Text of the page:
Explore grants and incentives for your business
Federal funding can help you upgrade to new technologies
Whether you're a small business, school, nonprofit or government organization, explore federal funding opportunities that make new technologies more affordable.
Find grants that your organization qualifies for and download the grant summary, or explore the grant website for more details. Go to grants.gov to find new grants, expanded rounds of funding on existing grants and current deadlines.
Selected EV & onsite charging grants
Get application help
Get help with your application and answers to questions about the application process from one of these organizations.Find application help
Connect with Expert Advice
Connect with our EV Team early in your planning process for transportation electrification projects.
Contact our team
Add AEP's support to finish your application or project
Already have an application or grant in the works? Getting our support in writing is easy. Let us know what you need.
Get Plugged-in to EV Chargers
Whether you're starting your electric transition, or adding the latest tech, here are the steps in working with us on your project.
How it works
Step 2: Request new service
Step 4: Approve project
Step 5: Pre-construction planning
Step 6: Begin construction
General Grants FAQs
The Infrastructure Investment and Jobs Act is a bipartisan law that authorizes $1.2 trillion for transportation and infrastructure. Funds address areas including energy, power infrastructure, and more. For full details,
explore the federal IIJA guidebook
A Notice of Funding Opportunity and a Funding Opportunity Announcement is issued by the federal government when a new grant (or a new phase of an existing grant) is available. NOFOs and FOAs are how grants, the result of acts of congress, are disbursed.
A great source of information on new funding and deadlines for new phases of existing grants is grants.gov
EV and Energy Efficiency Grants FAQs
Plenty of customers are enjoying the benefits of energy efficiency grant programs, including:
- Electric transit buses in Tulsa, Shreveport, Columbus, and Athens
- Electric School Buses in OH, VA, WV, OK, TX.
- Electric Delivery Vans used by Walmart and Amazon
- Electric Bus Manufacturing Facilities in OK, OH, VA.
One way to determine if EV fleets are right for you is by conducting a technology maturity assessment. In general, businesses that utilize half ton trucks and vans, with an expected daily mileage of 60-70 miles or less, are prime candidates for fleet electrification.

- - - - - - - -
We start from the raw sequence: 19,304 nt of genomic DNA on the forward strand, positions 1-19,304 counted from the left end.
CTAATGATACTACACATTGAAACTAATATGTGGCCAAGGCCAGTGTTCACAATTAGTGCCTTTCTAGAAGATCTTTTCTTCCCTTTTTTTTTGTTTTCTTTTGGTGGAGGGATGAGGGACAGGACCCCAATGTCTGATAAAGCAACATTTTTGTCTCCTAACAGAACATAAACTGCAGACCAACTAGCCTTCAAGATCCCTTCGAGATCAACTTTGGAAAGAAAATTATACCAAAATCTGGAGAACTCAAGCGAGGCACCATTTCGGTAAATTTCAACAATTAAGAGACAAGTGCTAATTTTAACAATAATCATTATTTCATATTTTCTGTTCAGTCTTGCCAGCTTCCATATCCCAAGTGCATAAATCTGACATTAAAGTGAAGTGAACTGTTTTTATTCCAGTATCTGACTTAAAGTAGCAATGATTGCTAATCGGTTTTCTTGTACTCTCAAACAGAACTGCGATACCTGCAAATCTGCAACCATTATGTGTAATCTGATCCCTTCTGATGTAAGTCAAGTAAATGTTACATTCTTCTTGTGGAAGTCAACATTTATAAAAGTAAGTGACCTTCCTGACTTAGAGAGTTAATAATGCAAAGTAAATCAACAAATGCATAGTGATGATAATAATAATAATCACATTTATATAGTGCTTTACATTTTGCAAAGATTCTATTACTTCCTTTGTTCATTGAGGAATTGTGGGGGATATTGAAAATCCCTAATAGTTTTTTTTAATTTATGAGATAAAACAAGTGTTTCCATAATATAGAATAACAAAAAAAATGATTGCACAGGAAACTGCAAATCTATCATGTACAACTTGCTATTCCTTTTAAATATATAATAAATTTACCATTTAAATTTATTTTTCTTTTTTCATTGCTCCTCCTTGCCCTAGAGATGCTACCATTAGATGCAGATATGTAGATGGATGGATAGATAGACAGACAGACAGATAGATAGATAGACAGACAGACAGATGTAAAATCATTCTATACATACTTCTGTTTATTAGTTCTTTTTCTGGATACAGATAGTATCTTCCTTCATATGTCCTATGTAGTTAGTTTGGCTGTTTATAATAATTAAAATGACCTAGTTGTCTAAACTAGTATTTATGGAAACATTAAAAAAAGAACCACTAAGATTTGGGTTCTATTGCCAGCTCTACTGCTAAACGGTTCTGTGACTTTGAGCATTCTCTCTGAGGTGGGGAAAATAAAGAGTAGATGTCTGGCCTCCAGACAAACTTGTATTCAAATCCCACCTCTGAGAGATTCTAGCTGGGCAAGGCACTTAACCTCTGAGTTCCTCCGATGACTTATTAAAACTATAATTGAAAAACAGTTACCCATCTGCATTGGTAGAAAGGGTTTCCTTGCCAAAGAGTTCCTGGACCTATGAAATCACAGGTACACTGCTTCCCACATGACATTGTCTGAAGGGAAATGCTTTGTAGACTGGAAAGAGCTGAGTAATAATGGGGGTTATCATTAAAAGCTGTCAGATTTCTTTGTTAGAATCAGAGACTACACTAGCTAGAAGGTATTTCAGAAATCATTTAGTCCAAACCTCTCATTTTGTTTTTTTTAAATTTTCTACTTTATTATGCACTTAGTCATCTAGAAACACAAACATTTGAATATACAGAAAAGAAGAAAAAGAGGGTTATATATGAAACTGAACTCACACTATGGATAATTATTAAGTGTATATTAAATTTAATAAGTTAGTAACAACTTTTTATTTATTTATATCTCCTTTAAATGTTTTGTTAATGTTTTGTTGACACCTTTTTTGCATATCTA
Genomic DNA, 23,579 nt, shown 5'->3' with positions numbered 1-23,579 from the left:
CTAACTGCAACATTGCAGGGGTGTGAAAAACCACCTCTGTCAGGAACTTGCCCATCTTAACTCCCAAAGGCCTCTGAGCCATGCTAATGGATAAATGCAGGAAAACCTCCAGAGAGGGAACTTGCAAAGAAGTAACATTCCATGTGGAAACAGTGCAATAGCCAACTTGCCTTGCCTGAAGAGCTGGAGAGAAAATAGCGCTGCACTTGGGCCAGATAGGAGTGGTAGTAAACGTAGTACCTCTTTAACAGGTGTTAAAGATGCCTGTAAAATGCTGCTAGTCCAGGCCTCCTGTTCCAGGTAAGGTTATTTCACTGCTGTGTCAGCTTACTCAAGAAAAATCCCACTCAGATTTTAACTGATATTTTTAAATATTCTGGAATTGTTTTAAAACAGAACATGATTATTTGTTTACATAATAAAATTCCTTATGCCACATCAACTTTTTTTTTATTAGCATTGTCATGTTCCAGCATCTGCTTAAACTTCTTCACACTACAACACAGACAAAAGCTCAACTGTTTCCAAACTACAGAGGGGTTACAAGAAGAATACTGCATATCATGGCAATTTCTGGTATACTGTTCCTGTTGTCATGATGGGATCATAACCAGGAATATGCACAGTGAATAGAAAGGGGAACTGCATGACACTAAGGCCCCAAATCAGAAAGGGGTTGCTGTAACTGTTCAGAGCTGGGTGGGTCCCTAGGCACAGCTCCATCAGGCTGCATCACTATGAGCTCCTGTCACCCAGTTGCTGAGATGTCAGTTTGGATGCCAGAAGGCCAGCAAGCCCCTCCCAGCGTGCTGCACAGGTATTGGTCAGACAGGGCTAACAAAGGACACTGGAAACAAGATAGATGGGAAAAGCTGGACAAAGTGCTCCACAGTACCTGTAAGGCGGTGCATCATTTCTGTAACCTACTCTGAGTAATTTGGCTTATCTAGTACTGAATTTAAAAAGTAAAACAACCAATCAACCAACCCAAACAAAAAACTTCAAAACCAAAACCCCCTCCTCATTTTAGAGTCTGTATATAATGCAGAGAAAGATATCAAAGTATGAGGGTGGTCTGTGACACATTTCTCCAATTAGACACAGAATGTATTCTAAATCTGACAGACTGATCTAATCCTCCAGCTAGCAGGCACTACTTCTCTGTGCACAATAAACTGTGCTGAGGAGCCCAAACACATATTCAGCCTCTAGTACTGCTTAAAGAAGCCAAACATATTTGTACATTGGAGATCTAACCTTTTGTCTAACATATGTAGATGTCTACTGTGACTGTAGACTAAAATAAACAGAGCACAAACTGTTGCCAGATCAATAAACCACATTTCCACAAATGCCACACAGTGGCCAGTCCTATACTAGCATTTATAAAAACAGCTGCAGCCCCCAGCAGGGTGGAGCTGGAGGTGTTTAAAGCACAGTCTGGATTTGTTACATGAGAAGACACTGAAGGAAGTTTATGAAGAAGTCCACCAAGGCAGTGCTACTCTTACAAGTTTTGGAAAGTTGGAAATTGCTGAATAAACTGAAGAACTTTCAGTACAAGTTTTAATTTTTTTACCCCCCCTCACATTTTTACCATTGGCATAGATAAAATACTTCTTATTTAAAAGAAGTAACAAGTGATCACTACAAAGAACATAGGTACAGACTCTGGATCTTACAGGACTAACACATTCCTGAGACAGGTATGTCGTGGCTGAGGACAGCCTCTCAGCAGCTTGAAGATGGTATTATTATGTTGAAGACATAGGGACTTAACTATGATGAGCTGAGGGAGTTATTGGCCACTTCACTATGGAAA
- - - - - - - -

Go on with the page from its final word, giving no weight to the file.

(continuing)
To determine suitability, ask yourself two key questions: What does the vehicle transport, and how far does it travel?
Station Location: A station location is a site, like a parking garage or a mall parking lot, where you can find one or more EVSE ports to charge your electric vehicle.
EVSE Port: An EVSE port is the power source that charges your vehicle. It can have multiple connectors, but only one vehicle can charge at a time. Think of it like a charging post that can accommodate one or more EVSE ports.
Connector: Connectors are what you plug into your vehicle to charge it. You might come across different types like CHAdeMO or CCS, but remember, only one vehicle can charge at a time. These connectors are sometimes called plugs.
Battery EVs are about 40% cheaper to maintain compared to traditional vehicles. You'll spend less on part replacements and tune-ups. Plus, the Department of Energy
found that fueling an EV cost only half as much on average.
Electric Vehicles are one type of AFVs – other fuel types include biodiesel, CNG, ethanol, hydrogen, LNG, propane, and renewable diesel.
There are over 55,000 EV public charging stations, and the numbers keep growing. You can easily find them using this resource
from the Alternative Fuels Data Center. This comprehensive tool covers all registered EV public charging stations in the US and Canada, and you can conveniently filter them by state.
When the Grant FOA or NOFO is released, submit your concept paper. After review, the results will be shared, giving you the opportunity to apply for the grant. If necessary, form a consortium. Secure grant funding, negotiate, and implement your program, making sure to report your progress along the way.